The Power of a Curious Mindset

Today I want to talk about one small shift, a simple change in mindset, that can diffuse conflicts and help partners understand one another more deeply.

Imagine approaching a tense discussion with your partner first from an attitude of wanting to understand what they think, feel, believe, and prefer, and how they came to their conclusions before trying to get your point across.

This is leading with curiosity.

It’s easy to assume that you know what your partner means and why they think what they do. Perhaps you have had this discussion many times before, and you believe you know exactly what they will say.

However, you might be missing something important by making these assumptions. When you respond by debating, defending, de-railing, objecting, or any number of other ineffective responses, you don’t just shut down your ability to understand your partner, you also miss out on an opportunity to help your partner take their thoughts to a deeper level. When you ask your partner truly curious questions, in an effort to understand their perspective, you open up the possibility of an “aha!” moment of understanding that can deepen your connection.

Approaching with an attitude of curiosity can also help you manage your emotions during a tense discussion. If you’re able to maintain the mindset that your partner is simply telling you something about how they see the world, it can help you stay steady emotionally, and avoid taking on blame or thinking that your partner’s opinions are an indictment of your beliefs and preferences. We are all different, so it’s totally normal and to be expected that you and your partner will see things differently. No big deal! How interesting! I wonder how they came to think that, or respond in that way.

Next time you find yourself in a tense conversation with your partner, and you notice your stress rising, take a moment and breathe. Remind yourself, “We have plenty of time to work this out, and we don’t need to come to a resolution right away. It will help us both if we proceed with as much understanding and information as possible, so I’m going to spend this time just trying to figure out where my partner is coming from and what they really mean, before I react to what they’re saying. This is an opportunity to learn something new about this unique person that I love. What they’re telling me is a reflection of their life experiences, and I truly want to know them.”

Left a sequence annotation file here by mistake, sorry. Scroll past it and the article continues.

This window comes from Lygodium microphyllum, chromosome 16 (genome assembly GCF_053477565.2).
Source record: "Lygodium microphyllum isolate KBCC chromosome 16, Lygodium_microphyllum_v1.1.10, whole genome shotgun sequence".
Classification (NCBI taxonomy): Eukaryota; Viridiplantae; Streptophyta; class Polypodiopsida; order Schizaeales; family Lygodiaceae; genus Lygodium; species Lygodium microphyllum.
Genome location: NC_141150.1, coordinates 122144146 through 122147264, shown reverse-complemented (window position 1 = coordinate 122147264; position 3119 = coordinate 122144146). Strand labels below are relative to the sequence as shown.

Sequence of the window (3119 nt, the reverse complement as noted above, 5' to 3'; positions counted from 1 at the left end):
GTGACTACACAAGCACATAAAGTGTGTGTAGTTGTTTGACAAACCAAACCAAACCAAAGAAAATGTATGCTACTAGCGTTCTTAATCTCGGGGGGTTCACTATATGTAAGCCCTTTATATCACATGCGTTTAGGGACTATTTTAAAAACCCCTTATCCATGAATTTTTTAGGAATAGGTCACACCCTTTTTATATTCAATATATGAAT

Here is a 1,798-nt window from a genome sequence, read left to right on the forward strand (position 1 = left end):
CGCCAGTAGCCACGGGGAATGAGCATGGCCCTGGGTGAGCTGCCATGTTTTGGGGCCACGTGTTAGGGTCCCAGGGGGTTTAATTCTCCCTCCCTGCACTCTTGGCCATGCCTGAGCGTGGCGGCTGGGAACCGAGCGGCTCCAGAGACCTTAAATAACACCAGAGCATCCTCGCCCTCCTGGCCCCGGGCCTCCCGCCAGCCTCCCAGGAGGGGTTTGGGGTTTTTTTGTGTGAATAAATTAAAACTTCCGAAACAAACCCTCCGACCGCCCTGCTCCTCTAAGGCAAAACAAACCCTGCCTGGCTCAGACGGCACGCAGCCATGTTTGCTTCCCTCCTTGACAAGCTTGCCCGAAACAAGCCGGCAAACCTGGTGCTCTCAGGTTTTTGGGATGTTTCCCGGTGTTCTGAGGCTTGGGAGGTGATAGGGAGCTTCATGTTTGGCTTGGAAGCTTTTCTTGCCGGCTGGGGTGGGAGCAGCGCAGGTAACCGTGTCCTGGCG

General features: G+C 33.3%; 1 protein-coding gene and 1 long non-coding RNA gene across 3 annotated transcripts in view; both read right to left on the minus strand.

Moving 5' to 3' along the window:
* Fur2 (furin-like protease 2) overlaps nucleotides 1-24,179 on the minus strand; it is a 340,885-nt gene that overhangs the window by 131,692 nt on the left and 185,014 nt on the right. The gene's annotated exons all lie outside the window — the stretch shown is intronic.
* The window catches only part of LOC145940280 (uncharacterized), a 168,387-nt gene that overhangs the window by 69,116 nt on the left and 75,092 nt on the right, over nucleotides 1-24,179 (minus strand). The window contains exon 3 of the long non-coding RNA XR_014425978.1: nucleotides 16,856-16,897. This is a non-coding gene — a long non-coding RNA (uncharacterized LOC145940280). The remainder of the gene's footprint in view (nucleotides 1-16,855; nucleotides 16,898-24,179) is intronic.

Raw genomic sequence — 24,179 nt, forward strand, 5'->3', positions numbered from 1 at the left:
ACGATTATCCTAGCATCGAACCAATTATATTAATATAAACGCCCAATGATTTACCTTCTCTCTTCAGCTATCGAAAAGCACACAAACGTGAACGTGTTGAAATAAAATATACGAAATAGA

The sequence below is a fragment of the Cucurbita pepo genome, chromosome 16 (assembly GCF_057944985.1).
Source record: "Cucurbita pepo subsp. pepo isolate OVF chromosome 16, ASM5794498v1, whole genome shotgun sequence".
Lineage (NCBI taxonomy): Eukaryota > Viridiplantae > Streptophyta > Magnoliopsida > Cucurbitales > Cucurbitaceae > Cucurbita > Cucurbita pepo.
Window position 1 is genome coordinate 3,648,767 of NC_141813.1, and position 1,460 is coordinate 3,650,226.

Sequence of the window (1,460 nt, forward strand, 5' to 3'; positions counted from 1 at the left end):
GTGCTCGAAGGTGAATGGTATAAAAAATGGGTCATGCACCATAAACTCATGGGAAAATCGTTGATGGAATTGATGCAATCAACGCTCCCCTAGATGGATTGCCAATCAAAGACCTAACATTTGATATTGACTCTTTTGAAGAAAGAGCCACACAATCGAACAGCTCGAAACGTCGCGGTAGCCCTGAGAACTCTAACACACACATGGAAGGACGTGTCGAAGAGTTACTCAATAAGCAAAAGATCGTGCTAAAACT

Set aside the part of you that fears being judged, or wants to be heard first, or has the right opinion. Then, ask a question–not a loaded, “how could you say that…”-type question, but a question of honest curiosity:

  • “That’s so interesting. Tell me more about how you see that.”
  • “What just happened for you? How did what I said get under your skin?”

When you do this well, your reward can be a revelation–a peek into how your partner sees the world. What could be more rewarding than that?

The Case For Going “Slow and Steady” To Resolve Couple Conflict

One of the most important skills I help couples build is the ability to tolerate tension between partners. The impulse to hurry up and find a solution is undeniable. Being in tension with a disagreement or two different points of view is extremely anxiety-producing and, for some, excruciating. If only there were a simple solution or a quick resolution, the pain would end, right? But when couples rush to a resolution, they often make mistakes that end up damaging their relationship in the long term.

For instance, one person may give way, and decide to “just let go of it” or “agree” in order to get their partner off their back. This stops the conflict in the moment, but it’s a recipe for building resentment over time, as well as for broken promises down the line.

Any big difference of opinion will take time to resolve. Your clients are likely to want a quick fix, but allowing things to move too fast will end up either entrenching both partners in their positions, fanning the flames of conflict, or forcing one partner to give way.

Instead, try these strategies:

  • Normalize the disagreement. Every long term couple has substantial differences, and there is nothing that makes that an emergency, in and of itself.
  • Remind them that a solid functional resolution is the goal, not a fake agreement or glossing over something important.